Code of Conduct/ Ethics

Originally Posted By: Mike Nelson
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I am an electrician by trade, that started an HI business last year. I did an inspection for a co-worker of my wife’s last October. It was an 88 year old home that needed major work. The detached garage, in particular, needed extensive electrical work. So much so. that I recommended to the client to turn off all power to the garage and have a qualified electrician look at it. It was that much of a hazard! Well the gentleman bought the home, it was a foreclosure so a good deal, and now is asking me to do the electrical work. Is this a conflict of interest should I do the work? I tend to say no. I do not go into an inspection looking for electrical work. I simply report what I see based on my knowledge and experience. Secondly I did not solicited nor offer to do the work. The man came to me and asked if I could do the job. Input would be appreciated.


Mike Nelson
NHI Nelson's Home Inspections

P.S. I regret that this is only my first post, as I have been registered quite awhile. I read the boards daily and value and respect the opinions of all the writers. Joe F. has personally e-mailed me concerning some radon issues that was very helpful. Thanks Joe.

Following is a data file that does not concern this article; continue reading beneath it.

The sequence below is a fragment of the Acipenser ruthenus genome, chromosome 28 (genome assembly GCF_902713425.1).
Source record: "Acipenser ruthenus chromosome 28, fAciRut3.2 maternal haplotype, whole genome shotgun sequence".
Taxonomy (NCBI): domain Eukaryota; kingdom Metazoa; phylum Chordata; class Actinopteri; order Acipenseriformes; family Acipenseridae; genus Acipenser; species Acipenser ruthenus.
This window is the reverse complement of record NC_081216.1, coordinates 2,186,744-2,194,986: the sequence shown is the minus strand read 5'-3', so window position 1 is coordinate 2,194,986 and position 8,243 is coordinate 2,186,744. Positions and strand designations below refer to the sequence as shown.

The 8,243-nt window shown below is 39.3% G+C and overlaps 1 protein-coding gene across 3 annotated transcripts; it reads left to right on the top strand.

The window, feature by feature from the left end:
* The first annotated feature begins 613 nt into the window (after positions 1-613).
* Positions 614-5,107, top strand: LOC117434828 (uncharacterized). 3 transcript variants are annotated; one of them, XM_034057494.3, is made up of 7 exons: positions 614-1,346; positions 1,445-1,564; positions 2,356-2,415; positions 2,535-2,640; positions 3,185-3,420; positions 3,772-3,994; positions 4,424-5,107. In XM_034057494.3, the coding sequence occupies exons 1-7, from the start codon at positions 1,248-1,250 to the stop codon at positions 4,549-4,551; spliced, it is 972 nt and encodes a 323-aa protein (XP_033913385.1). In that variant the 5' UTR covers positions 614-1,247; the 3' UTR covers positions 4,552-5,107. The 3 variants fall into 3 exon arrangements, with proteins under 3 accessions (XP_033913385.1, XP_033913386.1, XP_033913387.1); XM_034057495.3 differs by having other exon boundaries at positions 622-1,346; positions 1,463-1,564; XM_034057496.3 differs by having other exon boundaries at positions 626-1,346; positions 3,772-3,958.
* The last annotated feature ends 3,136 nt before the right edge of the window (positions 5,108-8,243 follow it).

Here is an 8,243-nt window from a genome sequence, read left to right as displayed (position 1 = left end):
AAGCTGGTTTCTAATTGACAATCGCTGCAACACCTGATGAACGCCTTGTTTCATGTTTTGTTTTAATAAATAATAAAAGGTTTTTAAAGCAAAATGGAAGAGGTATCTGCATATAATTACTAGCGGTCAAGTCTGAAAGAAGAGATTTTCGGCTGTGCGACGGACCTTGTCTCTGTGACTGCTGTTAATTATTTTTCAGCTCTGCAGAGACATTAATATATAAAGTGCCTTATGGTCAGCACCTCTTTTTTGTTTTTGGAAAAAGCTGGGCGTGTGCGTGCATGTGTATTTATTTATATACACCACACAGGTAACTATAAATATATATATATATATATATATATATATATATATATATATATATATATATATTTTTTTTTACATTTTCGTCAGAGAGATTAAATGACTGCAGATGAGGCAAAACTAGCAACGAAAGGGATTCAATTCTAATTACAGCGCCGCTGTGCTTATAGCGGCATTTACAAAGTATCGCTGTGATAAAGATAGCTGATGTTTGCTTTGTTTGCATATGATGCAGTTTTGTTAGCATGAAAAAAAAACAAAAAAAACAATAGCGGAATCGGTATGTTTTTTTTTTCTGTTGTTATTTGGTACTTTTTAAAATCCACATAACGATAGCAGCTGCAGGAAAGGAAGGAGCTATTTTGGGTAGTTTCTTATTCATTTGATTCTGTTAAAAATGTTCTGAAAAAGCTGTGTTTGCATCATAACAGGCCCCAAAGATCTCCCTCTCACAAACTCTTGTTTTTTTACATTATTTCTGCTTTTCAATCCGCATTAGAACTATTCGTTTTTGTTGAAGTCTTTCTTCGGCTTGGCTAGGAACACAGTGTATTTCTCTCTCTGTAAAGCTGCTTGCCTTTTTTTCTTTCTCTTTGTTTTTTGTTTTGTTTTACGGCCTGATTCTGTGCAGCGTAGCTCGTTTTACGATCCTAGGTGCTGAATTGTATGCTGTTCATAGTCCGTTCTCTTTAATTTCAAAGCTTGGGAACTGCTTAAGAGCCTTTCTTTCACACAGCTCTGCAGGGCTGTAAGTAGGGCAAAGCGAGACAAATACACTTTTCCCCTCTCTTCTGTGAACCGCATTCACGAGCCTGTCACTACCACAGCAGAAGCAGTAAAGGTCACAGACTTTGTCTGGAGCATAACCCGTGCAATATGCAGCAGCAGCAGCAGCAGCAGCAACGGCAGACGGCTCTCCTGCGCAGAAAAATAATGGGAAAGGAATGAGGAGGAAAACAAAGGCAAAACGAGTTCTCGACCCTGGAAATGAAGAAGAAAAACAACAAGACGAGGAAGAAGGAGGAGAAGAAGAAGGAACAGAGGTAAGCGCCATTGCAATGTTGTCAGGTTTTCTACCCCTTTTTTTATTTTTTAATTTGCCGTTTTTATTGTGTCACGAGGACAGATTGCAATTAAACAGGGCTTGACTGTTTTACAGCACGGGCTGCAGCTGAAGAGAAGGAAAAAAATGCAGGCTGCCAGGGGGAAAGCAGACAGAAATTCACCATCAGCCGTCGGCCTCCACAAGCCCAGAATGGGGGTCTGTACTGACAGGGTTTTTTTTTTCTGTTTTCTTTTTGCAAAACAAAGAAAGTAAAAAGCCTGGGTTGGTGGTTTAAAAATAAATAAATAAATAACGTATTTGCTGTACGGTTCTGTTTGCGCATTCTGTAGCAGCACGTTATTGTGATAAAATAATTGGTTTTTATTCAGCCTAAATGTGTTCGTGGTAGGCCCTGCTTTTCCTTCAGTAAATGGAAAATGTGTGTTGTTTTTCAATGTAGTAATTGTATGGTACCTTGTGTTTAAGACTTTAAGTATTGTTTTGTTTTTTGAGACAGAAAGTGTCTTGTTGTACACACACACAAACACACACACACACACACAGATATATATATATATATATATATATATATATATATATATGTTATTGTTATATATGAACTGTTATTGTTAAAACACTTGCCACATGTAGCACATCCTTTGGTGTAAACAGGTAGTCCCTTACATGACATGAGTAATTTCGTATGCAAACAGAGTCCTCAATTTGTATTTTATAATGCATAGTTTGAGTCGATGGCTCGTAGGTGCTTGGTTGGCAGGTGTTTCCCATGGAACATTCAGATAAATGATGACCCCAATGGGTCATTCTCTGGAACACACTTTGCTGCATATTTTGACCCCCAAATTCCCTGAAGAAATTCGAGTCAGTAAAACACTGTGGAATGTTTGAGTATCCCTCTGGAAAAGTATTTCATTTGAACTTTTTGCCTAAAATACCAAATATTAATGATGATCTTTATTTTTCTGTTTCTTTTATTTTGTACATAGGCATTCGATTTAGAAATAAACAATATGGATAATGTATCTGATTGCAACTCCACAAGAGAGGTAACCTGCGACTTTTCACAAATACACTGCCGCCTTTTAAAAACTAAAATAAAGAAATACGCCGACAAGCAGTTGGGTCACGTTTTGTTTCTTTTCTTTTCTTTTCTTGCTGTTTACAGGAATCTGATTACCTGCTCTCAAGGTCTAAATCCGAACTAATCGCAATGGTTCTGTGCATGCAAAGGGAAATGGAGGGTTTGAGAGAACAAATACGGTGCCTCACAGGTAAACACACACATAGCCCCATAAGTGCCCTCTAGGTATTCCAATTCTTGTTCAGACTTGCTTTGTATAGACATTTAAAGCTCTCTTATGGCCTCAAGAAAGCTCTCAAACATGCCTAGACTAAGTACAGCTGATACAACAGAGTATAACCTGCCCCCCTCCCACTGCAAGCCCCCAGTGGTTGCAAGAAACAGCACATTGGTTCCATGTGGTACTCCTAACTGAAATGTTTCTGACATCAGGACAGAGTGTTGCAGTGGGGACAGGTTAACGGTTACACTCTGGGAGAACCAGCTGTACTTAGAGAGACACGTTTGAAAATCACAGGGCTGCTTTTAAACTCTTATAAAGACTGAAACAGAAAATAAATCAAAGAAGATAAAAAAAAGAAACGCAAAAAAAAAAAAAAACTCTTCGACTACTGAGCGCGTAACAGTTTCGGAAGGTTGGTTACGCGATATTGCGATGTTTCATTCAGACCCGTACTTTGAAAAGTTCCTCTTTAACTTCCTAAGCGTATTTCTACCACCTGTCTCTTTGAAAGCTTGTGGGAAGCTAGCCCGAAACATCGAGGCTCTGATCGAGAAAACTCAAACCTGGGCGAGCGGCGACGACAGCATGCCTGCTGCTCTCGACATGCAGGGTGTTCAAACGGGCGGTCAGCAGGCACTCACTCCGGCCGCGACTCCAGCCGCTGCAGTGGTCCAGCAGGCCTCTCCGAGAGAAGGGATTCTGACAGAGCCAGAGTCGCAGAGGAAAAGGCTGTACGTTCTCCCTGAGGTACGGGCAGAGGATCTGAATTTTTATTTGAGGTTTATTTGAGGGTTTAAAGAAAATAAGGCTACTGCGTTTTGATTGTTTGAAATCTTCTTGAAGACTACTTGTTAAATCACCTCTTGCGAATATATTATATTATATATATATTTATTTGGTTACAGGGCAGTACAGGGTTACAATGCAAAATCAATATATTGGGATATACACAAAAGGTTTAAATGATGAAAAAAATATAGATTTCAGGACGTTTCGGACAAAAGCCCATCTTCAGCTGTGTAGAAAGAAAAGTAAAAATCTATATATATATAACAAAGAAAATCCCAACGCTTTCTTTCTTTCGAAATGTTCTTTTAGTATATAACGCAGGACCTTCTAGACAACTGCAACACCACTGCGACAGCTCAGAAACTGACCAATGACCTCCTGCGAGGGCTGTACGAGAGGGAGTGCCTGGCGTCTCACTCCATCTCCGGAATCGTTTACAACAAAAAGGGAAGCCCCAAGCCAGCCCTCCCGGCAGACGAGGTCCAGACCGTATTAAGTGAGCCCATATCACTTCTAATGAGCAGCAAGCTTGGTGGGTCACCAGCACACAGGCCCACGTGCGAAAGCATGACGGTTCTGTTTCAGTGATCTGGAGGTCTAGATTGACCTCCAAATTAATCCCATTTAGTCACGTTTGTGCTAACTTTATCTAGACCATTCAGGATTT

Originally Posted By: jfarsetta
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Mike,


The question I have is how long ago did you perform the inspection? Also, was the need for the work evaluated by others (another inspector or electrician giving an estimate). The latter is more important, as it established whether your inspection was skewed, in that you made up the defects knowing that you may be asked to do the work.

I would suggest getting the homeowner to solicit estimated from others verifying the need for the work. Also ask yourself if an acceptable amount of time has passed between the inspection and today. Finally, should you decide to perform the work, ask the homeowner if they wouldn't mind signing a piece of paper stating clearly (1) why they want YOU to perform the work, (2) the fact that you recommended they call others and never solicited business, and (3) your bid was competetive. BTW, dont ask to see any other party's bid.